Minority Retention Requires Real Change, Group Says

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A study, "Retention Returns," by the Robert Toigo Foundation and executive search firm Heidrick & Struggles, makes it clear "new approaches and new thinking are needed" if true diversity is to achieved in the financial workplace, says Foundation President Nancy Sims.

While different people resign for different reasons, the study indicates most departures "fall into a predictable, often avoidable, pattern." A lack of access to key deals and the resulting lack of visibility, rewards and recognition often begins the cycle. In other words, people feel disconnected from their path toward success, and they go off looking for more promising ground.

'The Informal Circle of Exchange'

Staffers consider mentoring and performance reviews to be critical avenues of communication between themselves and their managers. So, firms should ensure their mentoring, networking and performance evaluation efforts are effective for all employees - minority and non-minority alike. "Too often, young professionals of color are outside the informal circle of exchange and, as a result, feel disconnected from their workplace," the foundation says.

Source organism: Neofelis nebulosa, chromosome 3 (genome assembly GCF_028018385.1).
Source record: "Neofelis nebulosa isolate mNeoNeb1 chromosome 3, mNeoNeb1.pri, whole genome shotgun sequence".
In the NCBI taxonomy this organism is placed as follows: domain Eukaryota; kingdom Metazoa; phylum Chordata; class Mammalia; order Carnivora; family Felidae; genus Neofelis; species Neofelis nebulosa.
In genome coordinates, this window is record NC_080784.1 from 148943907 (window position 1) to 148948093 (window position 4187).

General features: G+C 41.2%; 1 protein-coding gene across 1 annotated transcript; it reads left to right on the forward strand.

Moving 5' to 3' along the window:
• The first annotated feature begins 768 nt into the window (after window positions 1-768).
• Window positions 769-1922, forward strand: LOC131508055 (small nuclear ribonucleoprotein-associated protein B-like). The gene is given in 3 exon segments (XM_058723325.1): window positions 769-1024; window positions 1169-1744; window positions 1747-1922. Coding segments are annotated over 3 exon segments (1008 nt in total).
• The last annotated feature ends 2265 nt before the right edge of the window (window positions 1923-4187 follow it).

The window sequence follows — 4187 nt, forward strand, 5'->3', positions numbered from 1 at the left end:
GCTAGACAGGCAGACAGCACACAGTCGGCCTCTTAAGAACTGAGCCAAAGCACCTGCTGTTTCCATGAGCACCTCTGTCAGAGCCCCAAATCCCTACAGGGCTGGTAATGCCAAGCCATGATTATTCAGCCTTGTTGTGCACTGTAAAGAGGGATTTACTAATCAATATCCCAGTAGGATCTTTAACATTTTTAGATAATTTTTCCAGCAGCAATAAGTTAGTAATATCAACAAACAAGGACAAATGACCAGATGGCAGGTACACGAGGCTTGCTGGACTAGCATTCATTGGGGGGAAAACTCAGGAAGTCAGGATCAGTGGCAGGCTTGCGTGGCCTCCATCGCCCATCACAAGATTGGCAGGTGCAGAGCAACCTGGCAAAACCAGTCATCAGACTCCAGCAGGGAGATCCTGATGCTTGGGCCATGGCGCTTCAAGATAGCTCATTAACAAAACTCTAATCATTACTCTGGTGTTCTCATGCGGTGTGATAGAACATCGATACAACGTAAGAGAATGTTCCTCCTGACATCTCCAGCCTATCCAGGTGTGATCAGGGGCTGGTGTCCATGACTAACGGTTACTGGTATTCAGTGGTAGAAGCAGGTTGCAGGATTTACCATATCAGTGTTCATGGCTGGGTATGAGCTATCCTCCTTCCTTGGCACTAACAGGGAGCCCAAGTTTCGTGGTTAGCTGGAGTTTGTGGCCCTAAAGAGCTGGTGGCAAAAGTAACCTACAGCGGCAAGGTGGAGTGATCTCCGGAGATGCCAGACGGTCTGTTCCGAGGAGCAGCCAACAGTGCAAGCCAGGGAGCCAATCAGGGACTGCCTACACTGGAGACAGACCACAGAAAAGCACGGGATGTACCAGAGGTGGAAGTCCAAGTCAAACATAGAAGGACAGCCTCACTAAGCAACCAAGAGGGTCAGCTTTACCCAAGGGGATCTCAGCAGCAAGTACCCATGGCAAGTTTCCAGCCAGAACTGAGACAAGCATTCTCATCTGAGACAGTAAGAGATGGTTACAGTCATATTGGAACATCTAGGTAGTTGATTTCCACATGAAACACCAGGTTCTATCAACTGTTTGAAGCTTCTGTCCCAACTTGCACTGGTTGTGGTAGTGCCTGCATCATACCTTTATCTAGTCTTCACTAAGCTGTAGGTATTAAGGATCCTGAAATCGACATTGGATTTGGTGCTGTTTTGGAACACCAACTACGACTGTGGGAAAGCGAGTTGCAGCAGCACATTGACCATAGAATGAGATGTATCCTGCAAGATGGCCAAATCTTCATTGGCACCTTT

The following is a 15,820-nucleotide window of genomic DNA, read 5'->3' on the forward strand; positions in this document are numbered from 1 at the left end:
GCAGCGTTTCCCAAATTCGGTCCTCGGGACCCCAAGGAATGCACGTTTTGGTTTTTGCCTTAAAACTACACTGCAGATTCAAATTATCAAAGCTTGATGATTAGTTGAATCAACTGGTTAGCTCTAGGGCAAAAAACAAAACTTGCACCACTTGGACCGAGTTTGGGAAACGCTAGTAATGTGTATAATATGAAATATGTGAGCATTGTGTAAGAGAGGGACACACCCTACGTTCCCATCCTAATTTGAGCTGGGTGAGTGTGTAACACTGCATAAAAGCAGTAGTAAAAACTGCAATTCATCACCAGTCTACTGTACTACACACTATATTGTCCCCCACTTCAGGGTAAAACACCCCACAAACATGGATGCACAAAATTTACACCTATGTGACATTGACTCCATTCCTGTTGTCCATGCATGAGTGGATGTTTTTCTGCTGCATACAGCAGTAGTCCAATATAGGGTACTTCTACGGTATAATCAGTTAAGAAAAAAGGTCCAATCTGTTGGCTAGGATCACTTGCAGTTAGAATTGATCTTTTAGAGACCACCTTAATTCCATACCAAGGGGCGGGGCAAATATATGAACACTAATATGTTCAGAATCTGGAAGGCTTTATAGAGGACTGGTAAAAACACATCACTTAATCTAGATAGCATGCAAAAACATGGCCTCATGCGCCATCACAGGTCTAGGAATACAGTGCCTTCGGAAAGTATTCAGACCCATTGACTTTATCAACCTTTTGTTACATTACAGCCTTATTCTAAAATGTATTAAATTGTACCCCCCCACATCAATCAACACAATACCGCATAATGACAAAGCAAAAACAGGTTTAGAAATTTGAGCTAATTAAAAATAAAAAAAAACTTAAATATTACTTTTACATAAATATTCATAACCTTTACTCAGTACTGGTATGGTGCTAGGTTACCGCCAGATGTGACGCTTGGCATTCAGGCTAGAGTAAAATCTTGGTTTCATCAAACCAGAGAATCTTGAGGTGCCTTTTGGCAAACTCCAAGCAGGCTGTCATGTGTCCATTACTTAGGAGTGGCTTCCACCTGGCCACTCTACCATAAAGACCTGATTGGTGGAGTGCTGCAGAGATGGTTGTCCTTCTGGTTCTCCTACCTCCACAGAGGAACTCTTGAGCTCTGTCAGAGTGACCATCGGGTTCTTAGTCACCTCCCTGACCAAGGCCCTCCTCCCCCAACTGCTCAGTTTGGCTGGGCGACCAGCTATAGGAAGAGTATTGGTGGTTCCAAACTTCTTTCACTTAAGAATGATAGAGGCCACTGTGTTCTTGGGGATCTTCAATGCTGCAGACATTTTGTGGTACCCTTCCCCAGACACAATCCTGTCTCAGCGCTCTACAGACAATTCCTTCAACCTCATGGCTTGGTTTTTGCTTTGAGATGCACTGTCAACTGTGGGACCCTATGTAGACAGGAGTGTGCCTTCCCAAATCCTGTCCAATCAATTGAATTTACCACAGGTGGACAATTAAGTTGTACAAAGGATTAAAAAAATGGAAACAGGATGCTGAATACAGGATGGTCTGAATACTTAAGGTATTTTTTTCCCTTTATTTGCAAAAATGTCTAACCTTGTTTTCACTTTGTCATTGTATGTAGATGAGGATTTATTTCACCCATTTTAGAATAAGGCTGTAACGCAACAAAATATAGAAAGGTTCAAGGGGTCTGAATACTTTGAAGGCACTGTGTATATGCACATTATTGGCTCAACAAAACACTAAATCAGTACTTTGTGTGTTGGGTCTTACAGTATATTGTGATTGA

In the long term, improving retention will require confronting cultural and structural impediments that exist within each firm. More than a third of survey participants recognize their firms have a diversity mandate from senior executives, but as many say there are no institutional efforts to address minority retention. "To make diversity an integral part of the culture will require a wholesale shift in the way many aspects of performance assessment and rewards compensation and bonuses are awarded," the foundation says.

"Linking retention goals and practices to a manager's compensation sends a clear critical message that retaining a diverse workforce is a critical part of a firm's success, and those who contribute to the effort will be rewarded," says Sims.

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